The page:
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With 2020 Called A Success, Big Questions Lie Ahead For Election Security

After a highly fraught but largely interference-free election, there are big questions for the future of election security.
Marcus Marritt for NPR
After a highly fraught but largely interference-free election, there are big questions for the future of election security.

The 2020 elections ran well and were largely free from foreign interference, U.S. officials say.

That doesn't mean the story is over.

Improving elections practices is a "race without a finish line," as Pennsylvania's secretary of state told NPR in 2019, and big questions remain about what's to become of the fast maturing but still partly formed discipline of election security.

A range of pending decisions, moves and countermoves now stands between governments, voters and their ballots in upcoming races, meaning the environment likely will continue to evolve even as the big players — the United States, Russia, China and others — likely stay the same.

Here are some of the unresolved issues as the clock begins to tick toward Americans voting again in large numbers, including in important U.S. Senate runoff elections early next year in Georgia.

What happened in 2020?

Although this year's presidential race was declared secure and successful, there was some mischief, including cases announced by the leaders of the intelligence community such as intimidating emails traced to Iran and cyberattacks blamed on Russia.

How much else remains undiscovered by cyberspecialists or not revealed publicly by authorities?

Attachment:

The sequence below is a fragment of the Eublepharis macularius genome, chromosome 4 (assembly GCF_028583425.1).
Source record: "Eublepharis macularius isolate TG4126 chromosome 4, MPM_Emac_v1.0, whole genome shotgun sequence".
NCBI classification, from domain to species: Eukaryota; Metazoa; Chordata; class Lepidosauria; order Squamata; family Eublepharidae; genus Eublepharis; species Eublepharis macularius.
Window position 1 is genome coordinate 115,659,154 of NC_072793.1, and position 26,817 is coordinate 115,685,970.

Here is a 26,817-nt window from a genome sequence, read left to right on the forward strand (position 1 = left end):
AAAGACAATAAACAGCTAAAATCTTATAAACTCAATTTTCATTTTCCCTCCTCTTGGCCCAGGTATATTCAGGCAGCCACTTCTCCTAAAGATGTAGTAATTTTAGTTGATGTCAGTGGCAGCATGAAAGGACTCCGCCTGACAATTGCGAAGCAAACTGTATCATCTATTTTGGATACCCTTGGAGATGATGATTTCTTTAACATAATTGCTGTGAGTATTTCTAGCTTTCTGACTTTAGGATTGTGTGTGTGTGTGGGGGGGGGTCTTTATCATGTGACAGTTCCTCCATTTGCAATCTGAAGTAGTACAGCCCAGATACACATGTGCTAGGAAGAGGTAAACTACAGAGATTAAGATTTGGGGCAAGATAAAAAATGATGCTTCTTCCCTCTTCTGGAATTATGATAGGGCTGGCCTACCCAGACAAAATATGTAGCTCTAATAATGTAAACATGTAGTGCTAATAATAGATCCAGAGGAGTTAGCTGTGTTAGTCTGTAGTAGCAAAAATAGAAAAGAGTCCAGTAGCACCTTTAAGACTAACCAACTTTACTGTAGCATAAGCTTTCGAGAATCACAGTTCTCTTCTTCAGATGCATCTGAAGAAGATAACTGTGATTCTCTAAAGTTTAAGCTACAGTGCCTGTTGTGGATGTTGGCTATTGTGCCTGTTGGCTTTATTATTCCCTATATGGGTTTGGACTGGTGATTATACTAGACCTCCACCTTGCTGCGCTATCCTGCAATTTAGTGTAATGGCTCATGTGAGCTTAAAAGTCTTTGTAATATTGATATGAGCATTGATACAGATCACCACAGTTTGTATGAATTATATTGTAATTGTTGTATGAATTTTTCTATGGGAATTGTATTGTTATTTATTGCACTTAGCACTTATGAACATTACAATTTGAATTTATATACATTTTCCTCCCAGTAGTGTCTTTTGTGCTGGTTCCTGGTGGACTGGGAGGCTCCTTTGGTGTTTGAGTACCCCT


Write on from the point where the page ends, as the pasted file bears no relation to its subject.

Revelations about Russia's cyberattacks on the 2016 presidential election dribbled out for years with subsequent discoveries and in later reports. It isn't clear whether outgoing Director of National Intelligence John Ratcliffe might prepare an "intelligence community assessment" on 2020's activity — as his predecessor released in early 2017 on 2016's activity — or whether a congressional committee might attempt something similar or whether the new administration might.

Detailing the extent of this year's activity, such as it was, might give a more nuanced view of the successes claimed by elections leaders, who said this month that the 2020 race was "the most secure in American history."

One big specific question posed by U.S. officials but never addressed fully was about the interference efforts of China. A top Justice Department official suggested there was more taking place than he could discuss in the open. How much of that was real, and how much was part of what critics called a political strategy to spread blame away from Russia?

What's in store for U.S.-Russia relations?

Foreign interference is as old as statecraft, but the huge spike that afflicted the 2016 election was a deliberate move by Russia's government to bring about what it hoped would be a more sympathetic administration in Washington following tensions over eastern Europe.